The application is not clear to me, but I can give you a way to do it. Years ago, I worked for a company that made aircraft simulators. The rudder pedals had to apply a force to the pilot reflecting the conditions of flight. The torque sensor was a rod of 1/4" spring steel about 4' long, with a servo pot at each end. One end of the rod had a worm gear/screw, driven by a Bosch weed whacker PM motor. The other end of the rod had a pulley around which the cables to the rudder pedals were wound. As torque was applied via the rudder pedals, the torque bar would twist. The twist puts the pots at different settings. The difference in resistance is proportional to torque. That torque value, along with the aircraft simulation inputs, was used to control the motor. The motor control was cheap and elegant. The motor was controlled by a triac, running off the AC line. The motor controller determined which half of the AC wave would be gated to the motor, giving motor direction, and the percentage of that half wave, to control drive. In operation, "on the ground" you could work the rudder pedals back and forth with little force as the motor servoed to put no torque on the rod. As "airspeed" increased, more force would be required to push the rudder. In a fault condition (one of the situations had the instructor sneaking over to pull the fuel cutoff for one of the engines)the pedal would come at you with (IIRC) 150 ft/lbs of force. It was inexpensive, simple, and worked very well. The system was designed by Jim Patmore, who was a genius.
Kevin Gallimore
-
Add pictures here
<% if( /^image/.test(type) ){ %>
<% } %>
<%-name%>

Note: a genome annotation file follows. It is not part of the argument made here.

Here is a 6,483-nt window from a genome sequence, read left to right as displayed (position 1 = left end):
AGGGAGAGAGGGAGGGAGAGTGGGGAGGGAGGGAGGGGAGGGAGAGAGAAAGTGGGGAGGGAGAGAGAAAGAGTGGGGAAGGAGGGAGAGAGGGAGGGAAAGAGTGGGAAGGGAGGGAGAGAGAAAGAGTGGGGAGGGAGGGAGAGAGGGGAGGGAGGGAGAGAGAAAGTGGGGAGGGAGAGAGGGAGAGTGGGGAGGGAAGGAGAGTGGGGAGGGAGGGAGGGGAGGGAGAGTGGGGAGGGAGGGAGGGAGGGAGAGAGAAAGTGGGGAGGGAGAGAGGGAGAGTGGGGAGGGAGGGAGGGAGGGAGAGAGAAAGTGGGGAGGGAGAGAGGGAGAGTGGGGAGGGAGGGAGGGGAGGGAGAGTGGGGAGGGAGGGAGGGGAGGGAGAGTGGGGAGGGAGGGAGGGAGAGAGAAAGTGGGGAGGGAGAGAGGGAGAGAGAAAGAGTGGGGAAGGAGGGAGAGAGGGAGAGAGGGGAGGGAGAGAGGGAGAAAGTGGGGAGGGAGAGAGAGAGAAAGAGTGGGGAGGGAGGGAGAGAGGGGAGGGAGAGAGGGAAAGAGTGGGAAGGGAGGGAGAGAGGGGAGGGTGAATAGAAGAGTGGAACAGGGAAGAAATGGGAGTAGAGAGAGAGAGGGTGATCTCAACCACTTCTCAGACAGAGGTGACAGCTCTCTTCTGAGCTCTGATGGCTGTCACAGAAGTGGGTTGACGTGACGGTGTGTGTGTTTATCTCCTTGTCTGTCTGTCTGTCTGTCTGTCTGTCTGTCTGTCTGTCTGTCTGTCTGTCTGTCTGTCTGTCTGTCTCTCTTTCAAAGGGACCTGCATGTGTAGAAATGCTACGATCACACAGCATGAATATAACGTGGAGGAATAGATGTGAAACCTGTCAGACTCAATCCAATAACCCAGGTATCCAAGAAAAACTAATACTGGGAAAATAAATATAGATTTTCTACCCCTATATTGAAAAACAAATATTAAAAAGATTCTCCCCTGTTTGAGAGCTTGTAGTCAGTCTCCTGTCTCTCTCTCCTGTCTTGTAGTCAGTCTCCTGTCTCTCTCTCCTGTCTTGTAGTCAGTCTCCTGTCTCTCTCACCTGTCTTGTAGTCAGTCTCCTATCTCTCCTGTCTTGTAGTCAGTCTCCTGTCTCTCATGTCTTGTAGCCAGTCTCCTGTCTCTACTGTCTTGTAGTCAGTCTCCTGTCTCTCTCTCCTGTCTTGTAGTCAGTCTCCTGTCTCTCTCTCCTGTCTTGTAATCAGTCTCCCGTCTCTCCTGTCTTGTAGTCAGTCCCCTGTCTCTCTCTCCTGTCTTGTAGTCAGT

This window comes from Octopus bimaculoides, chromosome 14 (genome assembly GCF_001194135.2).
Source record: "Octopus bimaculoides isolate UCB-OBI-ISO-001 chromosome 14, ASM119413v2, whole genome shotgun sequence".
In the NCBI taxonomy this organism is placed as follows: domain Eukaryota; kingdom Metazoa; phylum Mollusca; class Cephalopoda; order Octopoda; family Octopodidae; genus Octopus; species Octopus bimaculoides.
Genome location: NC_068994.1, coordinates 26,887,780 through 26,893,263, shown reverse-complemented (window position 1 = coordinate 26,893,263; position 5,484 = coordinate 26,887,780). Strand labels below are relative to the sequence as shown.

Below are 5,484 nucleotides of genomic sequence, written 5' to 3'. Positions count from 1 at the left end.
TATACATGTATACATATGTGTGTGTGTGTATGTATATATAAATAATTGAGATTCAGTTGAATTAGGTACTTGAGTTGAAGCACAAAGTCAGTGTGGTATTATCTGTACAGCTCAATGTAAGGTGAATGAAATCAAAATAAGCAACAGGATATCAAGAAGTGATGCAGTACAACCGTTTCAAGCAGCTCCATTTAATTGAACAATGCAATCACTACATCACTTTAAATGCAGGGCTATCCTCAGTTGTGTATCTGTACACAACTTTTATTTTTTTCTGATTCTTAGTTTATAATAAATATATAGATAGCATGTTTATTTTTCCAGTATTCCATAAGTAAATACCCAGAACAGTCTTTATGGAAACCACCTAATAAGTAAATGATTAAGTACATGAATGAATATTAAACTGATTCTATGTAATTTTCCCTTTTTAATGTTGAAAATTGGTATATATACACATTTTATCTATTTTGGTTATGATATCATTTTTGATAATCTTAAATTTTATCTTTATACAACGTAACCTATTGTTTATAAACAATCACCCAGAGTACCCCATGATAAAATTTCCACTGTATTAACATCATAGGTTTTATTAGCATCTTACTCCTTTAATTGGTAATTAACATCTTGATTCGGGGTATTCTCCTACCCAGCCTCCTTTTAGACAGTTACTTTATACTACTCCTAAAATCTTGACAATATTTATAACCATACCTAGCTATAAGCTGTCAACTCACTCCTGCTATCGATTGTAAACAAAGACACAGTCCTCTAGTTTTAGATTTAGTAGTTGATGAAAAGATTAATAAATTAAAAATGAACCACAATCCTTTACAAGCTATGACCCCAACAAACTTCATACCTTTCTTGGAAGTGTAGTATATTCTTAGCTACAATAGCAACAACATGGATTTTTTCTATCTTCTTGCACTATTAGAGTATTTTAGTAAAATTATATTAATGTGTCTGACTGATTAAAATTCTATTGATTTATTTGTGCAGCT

Add image file
Upload
wrote:

Might you be a consultant? <G>

Mr Patmore may well have been a genius, but this is a straightforward (classic even) closed loop control with torque feedback. That said, it is elegant in its simplicity and economy.
Add pictures here
<% if( /^image/.test(type) ){ %>
<% } %>
<%-name%>
Add image file
Upload
Don Foreman wrote:

That was one of his claims to fame. Anyone could design a textbook circuit. He could design something that worked using a bent paper clip and a marble. I had known him for years before I knew he held a patent. I had had a chassis bent up in the sheet metal shop and had set it up in the lab when he walked by. In passing, he said "I have a patent on that". I said "you can't have a patent on a three sided box". He crooked his finger. I followed him back to his cubicle. He opened his file drawer and pulled out a stack of patents about an inch and a half thick. He shuffled through them and pulled out a patent on a three sided box. I picked up the stack and started going through them. The first electronic digital voltmeter (Non-Linear System's was electromechanical with a stepping relay, Jim's used triode flip-flops). The complementary symmetry output stage ("using a n-type transistor and a p-type transistor" says the patent). The shift register keyboard debounce circuit. Jim could do anything. He was a pilot. Scuba diver. Dirt bike racer. Sang in a barbershop quartet. Kept race horses. Had a lathe and made model airplane engines. I was a kid in the lab and he took care of me. I could learn more working for him than I could in any school.
Kevin Gallimore
-
Add pictures here
<% if( /^image/.test(type) ){ %>
<% } %>
<%-name%>
Add image file
Upload

<PEDANT MODE> Friction (Newtonian) is independent of velocity and is non-zero at zero velocity.
Viscous drag is a monotonically increasing function of velocity and is zero at zero velocity.
</PEDANT MODE>
If it were otherwise, nuts and bolts would not be of much use :-)
Mark Rand RTFM
Add pictures here
<% if( /^image/.test(type) ){ %>
<% } %>
<%-name%>
Add image file
Upload
Mark Rand wrote:

Love that HTML. :-) ...lew...
Add pictures here
<% if( /^image/.test(type) ){ %>
<% } %>
<%-name%>
Add image file
Upload

Polytechforum.com is a website by engineers for engineers. It is not affiliated with any of manufacturers or vendors discussed here. All logos and trade names are the property of their respective owners.